Female Athlete Triad

Athletes at Risk

Though seen in all sports, those at greatest risk are those:

  • Playing single sport on a year-round basis;
  • Playing endurance sports (long distance running, swimming, cross-country skiing);
  • Engaged in sports demanding a thin physical appearance (gymnastics, ice skating, ballet dancing, diving);
  • Participating in sports with weight classifications (martial arts, rowing, wrestling);
  • Whose parents are perfectionists and put too much pressure on their athletic daughters to succeed no matter what the cost.
Chicken or Egg?

The problem is that the personality of an elite athlete and the personality of one prone to eating disorders have a lot in common: an additive/compulsive personality; a strong desire to do well/achieve perfection; a high desire to please other people, a desire to push oneself to the limit, and to work through pain without letting anyone know. In other words, disordered eating in athletes presents a classic "chicken or egg" question: do sports create eating disorders or do sports attract girls who are already prone to eating disorders in the first place?

Conflicting Cultural/Peer Messages

Girls are also sent conflicting messages by our culture and by their peers: that it is acceptable for them to participate in sports, but they also need to maintain the figure of a super model. The effect of societal pressure to be thin combined with similar pressures in sport may be a higher incidence of disordered eating behaviors and body shaping drug use (tobacco, diet pills, diuretics, laxatives, amphetamines and anabolic steroids) in athletic girls.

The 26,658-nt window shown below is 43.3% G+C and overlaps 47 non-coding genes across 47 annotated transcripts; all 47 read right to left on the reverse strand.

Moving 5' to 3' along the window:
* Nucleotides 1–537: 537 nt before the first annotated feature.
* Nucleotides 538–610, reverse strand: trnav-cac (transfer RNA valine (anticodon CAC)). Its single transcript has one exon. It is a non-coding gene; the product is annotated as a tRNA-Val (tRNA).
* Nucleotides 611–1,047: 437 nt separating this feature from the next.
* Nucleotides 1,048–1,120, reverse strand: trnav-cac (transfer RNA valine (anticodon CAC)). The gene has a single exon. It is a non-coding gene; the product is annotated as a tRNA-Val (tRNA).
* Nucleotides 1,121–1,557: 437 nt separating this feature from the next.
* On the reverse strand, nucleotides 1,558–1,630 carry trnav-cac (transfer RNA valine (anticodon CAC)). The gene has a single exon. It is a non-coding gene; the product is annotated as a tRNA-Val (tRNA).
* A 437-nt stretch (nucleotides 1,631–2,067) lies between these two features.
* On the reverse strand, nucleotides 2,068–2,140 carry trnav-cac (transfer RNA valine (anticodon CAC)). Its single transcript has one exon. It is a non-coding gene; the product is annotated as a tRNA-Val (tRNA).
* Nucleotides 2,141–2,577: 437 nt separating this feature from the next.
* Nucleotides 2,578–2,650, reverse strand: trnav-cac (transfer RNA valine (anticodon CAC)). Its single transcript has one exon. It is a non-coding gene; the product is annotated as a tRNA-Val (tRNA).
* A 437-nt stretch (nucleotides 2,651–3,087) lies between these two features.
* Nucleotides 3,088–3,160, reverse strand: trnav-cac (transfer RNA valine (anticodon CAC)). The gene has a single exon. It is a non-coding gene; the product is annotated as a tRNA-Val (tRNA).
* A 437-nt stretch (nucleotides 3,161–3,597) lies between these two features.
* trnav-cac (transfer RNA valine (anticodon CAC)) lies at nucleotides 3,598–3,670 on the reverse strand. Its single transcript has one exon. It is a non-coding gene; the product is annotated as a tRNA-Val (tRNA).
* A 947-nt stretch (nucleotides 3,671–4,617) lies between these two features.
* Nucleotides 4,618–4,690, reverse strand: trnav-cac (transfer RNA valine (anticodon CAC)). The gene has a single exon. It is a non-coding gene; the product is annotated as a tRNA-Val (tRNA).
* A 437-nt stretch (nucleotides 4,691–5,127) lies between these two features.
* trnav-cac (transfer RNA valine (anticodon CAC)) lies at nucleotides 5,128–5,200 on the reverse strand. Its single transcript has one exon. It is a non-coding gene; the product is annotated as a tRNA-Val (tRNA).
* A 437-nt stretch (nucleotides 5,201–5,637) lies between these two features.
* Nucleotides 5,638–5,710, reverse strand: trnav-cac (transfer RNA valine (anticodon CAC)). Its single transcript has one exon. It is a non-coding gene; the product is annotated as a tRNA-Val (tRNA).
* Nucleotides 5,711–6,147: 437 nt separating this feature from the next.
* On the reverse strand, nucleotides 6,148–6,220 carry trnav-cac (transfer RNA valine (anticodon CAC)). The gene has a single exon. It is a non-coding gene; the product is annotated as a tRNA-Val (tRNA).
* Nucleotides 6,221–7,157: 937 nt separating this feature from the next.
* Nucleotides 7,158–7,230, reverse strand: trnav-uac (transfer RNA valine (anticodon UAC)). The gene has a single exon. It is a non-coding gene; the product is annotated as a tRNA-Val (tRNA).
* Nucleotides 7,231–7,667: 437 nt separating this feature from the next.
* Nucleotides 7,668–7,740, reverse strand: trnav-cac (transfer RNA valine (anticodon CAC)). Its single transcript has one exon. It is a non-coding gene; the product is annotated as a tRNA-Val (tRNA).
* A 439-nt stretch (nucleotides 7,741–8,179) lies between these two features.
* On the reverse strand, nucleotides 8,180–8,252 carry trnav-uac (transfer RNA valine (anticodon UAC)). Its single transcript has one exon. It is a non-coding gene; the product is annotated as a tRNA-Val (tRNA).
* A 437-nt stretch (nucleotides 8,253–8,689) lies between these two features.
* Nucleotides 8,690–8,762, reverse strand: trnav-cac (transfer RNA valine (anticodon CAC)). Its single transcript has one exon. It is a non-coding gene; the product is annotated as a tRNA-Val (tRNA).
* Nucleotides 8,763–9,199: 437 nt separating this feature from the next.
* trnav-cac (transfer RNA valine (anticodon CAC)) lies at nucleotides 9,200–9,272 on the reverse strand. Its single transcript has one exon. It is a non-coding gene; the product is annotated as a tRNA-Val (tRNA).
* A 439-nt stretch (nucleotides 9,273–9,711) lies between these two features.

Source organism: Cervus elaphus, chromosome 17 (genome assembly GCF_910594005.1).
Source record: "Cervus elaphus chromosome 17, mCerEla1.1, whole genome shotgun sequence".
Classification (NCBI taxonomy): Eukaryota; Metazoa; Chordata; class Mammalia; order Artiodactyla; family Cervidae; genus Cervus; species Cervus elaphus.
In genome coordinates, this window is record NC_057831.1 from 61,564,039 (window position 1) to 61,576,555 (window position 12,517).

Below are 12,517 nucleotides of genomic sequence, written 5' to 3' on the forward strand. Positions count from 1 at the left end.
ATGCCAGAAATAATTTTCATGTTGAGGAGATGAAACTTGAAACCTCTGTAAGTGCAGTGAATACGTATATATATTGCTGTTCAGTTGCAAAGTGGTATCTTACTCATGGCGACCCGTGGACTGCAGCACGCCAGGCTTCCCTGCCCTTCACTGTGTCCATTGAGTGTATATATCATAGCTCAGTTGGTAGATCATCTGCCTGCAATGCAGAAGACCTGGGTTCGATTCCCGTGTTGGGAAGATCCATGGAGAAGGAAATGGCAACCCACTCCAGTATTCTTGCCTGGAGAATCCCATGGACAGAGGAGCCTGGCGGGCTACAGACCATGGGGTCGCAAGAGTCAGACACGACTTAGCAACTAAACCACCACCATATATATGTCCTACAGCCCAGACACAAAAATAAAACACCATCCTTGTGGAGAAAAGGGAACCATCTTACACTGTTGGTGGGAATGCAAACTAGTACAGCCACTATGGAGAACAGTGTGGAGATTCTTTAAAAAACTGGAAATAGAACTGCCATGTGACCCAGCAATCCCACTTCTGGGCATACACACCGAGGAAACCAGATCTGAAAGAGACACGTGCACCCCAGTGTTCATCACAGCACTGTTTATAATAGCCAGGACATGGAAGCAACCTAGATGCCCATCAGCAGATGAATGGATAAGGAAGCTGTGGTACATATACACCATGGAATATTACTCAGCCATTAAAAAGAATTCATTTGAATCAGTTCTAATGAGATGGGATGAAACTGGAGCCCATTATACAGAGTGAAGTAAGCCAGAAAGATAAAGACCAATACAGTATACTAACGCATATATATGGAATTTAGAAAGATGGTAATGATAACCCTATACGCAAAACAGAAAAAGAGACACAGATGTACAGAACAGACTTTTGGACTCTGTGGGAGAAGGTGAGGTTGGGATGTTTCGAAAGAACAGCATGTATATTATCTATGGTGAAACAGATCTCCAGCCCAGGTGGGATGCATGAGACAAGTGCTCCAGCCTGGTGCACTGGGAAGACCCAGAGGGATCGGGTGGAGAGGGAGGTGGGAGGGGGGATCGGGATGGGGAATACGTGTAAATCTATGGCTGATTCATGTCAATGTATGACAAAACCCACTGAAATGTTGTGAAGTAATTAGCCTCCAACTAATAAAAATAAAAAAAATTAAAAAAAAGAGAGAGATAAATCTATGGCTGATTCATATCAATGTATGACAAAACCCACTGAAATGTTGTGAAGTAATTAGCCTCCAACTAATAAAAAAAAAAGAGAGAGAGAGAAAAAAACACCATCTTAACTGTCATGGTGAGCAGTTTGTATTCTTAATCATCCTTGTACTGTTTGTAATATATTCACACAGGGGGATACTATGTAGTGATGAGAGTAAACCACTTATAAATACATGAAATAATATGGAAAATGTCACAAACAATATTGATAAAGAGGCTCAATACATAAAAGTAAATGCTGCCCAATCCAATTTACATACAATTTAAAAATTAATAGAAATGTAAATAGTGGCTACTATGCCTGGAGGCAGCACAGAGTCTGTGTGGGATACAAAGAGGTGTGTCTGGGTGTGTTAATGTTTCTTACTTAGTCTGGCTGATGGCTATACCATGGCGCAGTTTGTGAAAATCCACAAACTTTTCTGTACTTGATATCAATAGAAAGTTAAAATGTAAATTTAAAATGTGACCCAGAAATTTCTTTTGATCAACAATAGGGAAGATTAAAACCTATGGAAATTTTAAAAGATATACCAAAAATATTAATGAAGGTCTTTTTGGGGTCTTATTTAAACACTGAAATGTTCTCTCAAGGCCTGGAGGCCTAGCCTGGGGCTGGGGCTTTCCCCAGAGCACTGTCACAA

Reached Epidemic Levels

The number of athletes affected by eating disorders is staggering:

  • Depending on the survey, eating disorders are thought to affect anywhere from 15 to 62% of girls.
  • Among teens and younger children, disordered eating has reached "epidemic levels," according to researchers at the National Association of Anorexia Nervosa and Associated Disorders.
  • A 10-year study revealed that some 7 million U.S. females and 1 million males have eating disorders; that 10 percent reported that disorders began in elementary school, with some children as young as 7 or 8 preoccupied and dissatisfied with body image and weight.
  • Fully forty percent of 9-year-olds in one Harvard study reported dissatisfaction with body shape and as a remedy turned to dieting.
  • A 1996 study reported disordered eating in 100% of elite female gymnasts, and osteoporosis in more than half.